Cryptocurrency exchanges: what's the difference between CEXes and DEXes?
The understanding of differences between CEXes and DEXes empowers users to have better control over fees, privacy and asset availability.
Cryptocurrency trades are handled through exchanges, which could be divided into centralized exchanges (СEXes) and decentralized exchanges (DEXes). These types of exchange platforms differ fundamentally in their approach to custody. They also have different processes for exchange, governance and providing liquidity. Liquidity is a key concept for crypto exchanges.
At this point, CEXes and DEXes offer more or less the same trading opportunities. In the early development stages, DEXes lacked the derivatives trading, futures and options features. Eventually, an increasing number of DEXes and other DeFi platforms started to make these features available to traders.
CEXes, such as Coinbase, Binance, Gemini etc., are run by centralized organizations controlling the exchange’s ownership. A CEX operates as a middleman for users’ trades, managing a central trading desk.
- User fund custody: a CEX assumes custody of the assets users trade once they deposit funds into an exchange account.
- Governance: сentralized exchanges are governed entirely by a centralized private entity, which controls all the transactions and sets the platform rules.
- Trading: CEXes use the order books model matching buyers and sellers, similar to the mechanism used within the traditional finance system. Buy and sell orders offering different rates shape the exchange’s order book. To make a swap, a user must agree with a price set by the seller of a specific token. To make a trade, a counterparty is needed.
- Liquidity: CEXes rely on in-house reserves and market makers - traders with high trading volume who place orders in their books.
Decentralized exchanges (DEXes)
Decentralized exchanges (such as Uniswap, Sushiwap, PancakeSwap etc.) function without a centralized authority. They allow users to trade with one another directly from their wallets.
- User fund custody: users trade on DEXes in a self-custodial manner via crypto wallets, retaining complete control over their assets.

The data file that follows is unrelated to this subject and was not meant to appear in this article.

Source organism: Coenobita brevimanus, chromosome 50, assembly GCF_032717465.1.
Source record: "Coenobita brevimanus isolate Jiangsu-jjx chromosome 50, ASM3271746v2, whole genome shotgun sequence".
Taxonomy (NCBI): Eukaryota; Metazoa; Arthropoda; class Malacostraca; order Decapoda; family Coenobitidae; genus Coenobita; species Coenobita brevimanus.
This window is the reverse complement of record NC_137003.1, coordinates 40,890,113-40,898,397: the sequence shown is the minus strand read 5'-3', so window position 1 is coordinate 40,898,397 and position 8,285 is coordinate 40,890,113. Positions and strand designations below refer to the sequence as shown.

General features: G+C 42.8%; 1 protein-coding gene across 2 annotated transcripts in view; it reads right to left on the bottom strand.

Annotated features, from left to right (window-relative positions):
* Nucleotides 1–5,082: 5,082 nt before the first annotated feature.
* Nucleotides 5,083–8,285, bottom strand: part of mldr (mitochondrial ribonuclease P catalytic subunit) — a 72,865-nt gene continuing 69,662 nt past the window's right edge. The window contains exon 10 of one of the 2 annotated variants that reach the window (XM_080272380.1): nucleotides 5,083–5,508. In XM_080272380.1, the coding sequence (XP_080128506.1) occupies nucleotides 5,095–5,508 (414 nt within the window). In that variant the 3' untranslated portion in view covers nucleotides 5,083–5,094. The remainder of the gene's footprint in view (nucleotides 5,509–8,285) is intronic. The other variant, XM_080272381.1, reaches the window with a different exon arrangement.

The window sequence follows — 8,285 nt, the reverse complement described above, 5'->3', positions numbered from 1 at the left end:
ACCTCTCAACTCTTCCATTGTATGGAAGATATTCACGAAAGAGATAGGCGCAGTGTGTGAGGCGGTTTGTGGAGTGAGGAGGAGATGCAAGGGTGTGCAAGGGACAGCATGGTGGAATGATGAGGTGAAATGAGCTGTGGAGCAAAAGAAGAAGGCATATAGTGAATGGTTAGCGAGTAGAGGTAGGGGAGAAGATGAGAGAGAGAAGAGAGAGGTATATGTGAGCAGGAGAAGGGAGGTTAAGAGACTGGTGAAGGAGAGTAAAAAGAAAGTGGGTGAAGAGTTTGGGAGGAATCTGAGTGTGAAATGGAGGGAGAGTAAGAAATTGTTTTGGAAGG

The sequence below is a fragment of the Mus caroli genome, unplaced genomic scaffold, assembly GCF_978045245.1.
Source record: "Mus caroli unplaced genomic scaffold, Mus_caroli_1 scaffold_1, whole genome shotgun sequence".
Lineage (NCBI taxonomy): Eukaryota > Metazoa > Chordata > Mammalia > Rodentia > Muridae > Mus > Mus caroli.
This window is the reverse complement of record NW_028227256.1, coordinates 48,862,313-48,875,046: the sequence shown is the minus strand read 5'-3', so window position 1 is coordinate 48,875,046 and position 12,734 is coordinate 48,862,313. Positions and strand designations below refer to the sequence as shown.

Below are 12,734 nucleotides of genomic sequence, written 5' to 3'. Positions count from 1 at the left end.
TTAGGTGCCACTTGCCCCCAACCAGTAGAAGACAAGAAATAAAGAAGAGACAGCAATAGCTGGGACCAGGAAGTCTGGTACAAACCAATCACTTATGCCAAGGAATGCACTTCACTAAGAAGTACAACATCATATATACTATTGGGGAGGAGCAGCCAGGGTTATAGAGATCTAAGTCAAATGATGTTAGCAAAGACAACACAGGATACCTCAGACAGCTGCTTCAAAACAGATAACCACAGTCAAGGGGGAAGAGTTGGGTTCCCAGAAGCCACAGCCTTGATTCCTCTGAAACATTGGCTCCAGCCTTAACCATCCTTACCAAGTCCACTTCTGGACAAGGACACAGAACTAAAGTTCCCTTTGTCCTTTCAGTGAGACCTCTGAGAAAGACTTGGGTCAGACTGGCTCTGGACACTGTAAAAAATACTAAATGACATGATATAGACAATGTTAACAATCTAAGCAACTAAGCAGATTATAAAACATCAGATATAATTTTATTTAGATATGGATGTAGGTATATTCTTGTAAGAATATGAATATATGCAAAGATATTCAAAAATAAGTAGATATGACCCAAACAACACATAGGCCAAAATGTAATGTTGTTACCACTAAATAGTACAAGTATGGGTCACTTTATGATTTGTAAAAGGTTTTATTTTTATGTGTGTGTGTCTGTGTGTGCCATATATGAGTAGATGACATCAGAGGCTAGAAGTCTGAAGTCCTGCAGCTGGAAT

- Governance: a DAO - decentralized autonomous organization - is the most common form of DEX governance. Under a DAO, users can influence the main processes and decisions through voting, as well as make proposals concerning the development of the decentralized exchange. In order to participate in governance, a user usually has to meet certain conditions, such as staking the platform’s native tokens, for instance.
- Trading: DEXes do not involve counterparties and order books, since finding a trading pair is performed by an automated market maker (AMM). A user interacts with a smart contract. And the asset’s price is automatically determined by a special algorithm that calculates it based on the tokens in the liquidity pool.
- Liquidity: by locking tokens into liquidity pools driven by smart contracts, users ensure liquidity and receive passive revenue from every trade made on a DEX.
What are the advantages of CEXes?
- High liquidity. Institutional investors and user pools can create significant liquidity, allowing users to quickly transact any amount of crypto.
- No illiquid assets. Those are promptly delisted from an exchange by its centralized management.
- Advanced trading features. Overall, CEXes and DEXes offer similar trading opportunities. Still, some features might be introduced more fully on CEXes. For example, some platforms offer P2P marketplaces to choose a buyer or a seller.
What are the disadvantages of CEXes?
- Asset loss risks for users. A CEX keeps users’ assets and has access to them. Hypothetically, there is a risk of losing the coins as, being a central database, a CEX is attractive for hackers hunting for users’ private keys. If a CEX shuts down, users can also lose their funds.
- Lack of confidentiality. Under the KYC (know your client) procedures, CEXes collect customers’ data.
- Regulations. A CEX is regulated by third-party providers and is subject to local regulations. Thus, certain users’ accounts can be frozen at the request of authorities. The latter can also access users’ personal information and ask them to provide additional documents to move their assets.
- High trading fees. CEXes likely have higher transaction fees.
What are the advantages of DEXes?
- Users have full control of assets. As the exchange does not keep users’ funds and does not have access to them, users are guaranteed greater security.
- Traders’ privacy. Users are not required to give up personal information, hence they won’t face data leakage. Plus, no organization can access and use traders’ personal information or assets.
- High level of security. Since user funds are not stored on DEXes, the latter are less attractive to hackers. Transactions’ safety is provided by smart contracts, whose code is regularly audited and optimized by reliable DEXes with the help of security firms.
- Lower trading fees. Transaction fees can be lower than those on CEXes, and they are then shared among liquidity providers rather than going to any centralized body.
- Easy onboarding. The absence of requirements to submit personal data or documents makes the onboarding process and interaction with DEXes faster and more efficient.
What are the disadvantages of DEXes?
- The presence of illiquid tokens. As liquidity and market-making are handled by regular users, illiquid tokens may not be delisted instantly.
- Liquidity might be lower: The liquidity of some platforms may be less than that of major CEXes.
Network/gas fees: Since DEXes conduct on-сhain transactions, network/gas fees can increase during high blockchain demand periods. Still, there are ways to swap without paying gas fees.